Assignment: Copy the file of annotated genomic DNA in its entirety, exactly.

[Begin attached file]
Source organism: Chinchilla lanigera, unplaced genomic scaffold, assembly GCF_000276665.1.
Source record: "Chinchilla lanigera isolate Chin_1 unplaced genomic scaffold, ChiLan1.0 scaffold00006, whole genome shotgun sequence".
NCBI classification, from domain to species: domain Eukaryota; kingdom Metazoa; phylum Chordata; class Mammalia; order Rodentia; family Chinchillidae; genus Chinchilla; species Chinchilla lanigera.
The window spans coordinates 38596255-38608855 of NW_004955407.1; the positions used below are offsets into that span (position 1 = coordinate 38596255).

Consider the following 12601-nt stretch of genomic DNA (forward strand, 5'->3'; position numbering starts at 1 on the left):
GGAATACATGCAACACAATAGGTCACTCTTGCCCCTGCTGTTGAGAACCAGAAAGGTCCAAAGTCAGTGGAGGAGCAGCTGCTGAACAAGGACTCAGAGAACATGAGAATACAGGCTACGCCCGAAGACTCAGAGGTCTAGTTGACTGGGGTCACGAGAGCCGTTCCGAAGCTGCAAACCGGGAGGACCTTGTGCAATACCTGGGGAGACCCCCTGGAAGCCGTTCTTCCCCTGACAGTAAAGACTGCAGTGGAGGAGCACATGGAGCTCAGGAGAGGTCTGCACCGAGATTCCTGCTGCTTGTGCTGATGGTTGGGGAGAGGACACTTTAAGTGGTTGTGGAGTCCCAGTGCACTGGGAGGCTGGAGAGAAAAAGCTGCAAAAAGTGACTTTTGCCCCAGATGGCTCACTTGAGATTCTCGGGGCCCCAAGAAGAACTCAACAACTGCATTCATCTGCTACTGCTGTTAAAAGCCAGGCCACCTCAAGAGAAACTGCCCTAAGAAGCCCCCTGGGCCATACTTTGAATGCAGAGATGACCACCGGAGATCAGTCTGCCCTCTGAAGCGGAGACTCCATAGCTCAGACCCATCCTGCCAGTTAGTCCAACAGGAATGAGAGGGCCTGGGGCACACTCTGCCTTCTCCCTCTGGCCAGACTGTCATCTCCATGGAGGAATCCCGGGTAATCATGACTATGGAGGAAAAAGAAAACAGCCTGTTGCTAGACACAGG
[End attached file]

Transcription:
Source organism: Chinchilla lanigera, unplaced genomic scaffold, assembly GCF_000276665.1.
Source record: "Chinchilla lanigera isolate Chin_1 unplaced genomic scaffold, ChiLan1.0 scaffold00006, whole genome shotgun sequence".
NCBI classification, from domain to species: domain Eukaryota; kingdom Metazoa; phylum Chordata; class Mammalia; order Rodentia; family Chinchillidae; genus Chinchilla; species Chinchilla lanigera.
The window spans coordinates 38596255-38608855 of NW_004955407.1; the positions used below are offsets into that span (position 1 = coordinate 38596255).

Consider the following 12601-nt stretch of genomic DNA (forward strand, 5'->3'; position numbering starts at 1 on the left):
GGAATACATGCAACACAATAGGTCACTCTTGCCCCTGCTGTTGAGAACCAGAAAGGTCCAAAGTCAGTGGAGGAGCAGCTGCTGAACAAGGACTCAGAGAACATGAGAATACAGGCTACGCCCGAAGACTCAGAGGTCTAGTTGACTGGGGTCACGAGAGCCGTTCCGAAGCTGCAAACCGGGAGGACCTTGTGCAATACCTGGGGAGACCCCCTGGAAGCCGTTCTTCCCCTGACAGTAAAGACTGCAGTGGAGGAGCACATGGAGCTCAGGAGAGGTCTGCACCGAGATTCCTGCTGCTTGTGCTGATGGTTGGGGAGAGGACACTTTAAGTGGTTGTGGAGTCCCAGTGCACTGGGAGGCTGGAGAGAAAAAGCTGCAAAAAGTGACTTTTGCCCCAGATGGCTCACTTGAGATTCTCGGGGCCCCAAGAAGAACTCAACAACTGCATTCATCTGCTACTGCTGTTAAAAGCCAGGCCACCTCAAGAGAAACTGCCCTAAGAAGCCCCCTGGGCCATACTTTGAATGCAGAGATGACCACCGGAGATCAGTCTGCCCTCTGAAGCGGAGACTCCATAGCTCAGACCCATCCTGCCAGTTAGTCCAACAGGAATGAGAGGGCCTGGGGCACACTCTGCCTTCTCCCTCTGGCCAGACTGTCATCTCCATGGAGGAATCCCGGGTAATCATGACTATGGAGGAAAAAGAAAACAGCCTGTTGCTAGACACAGG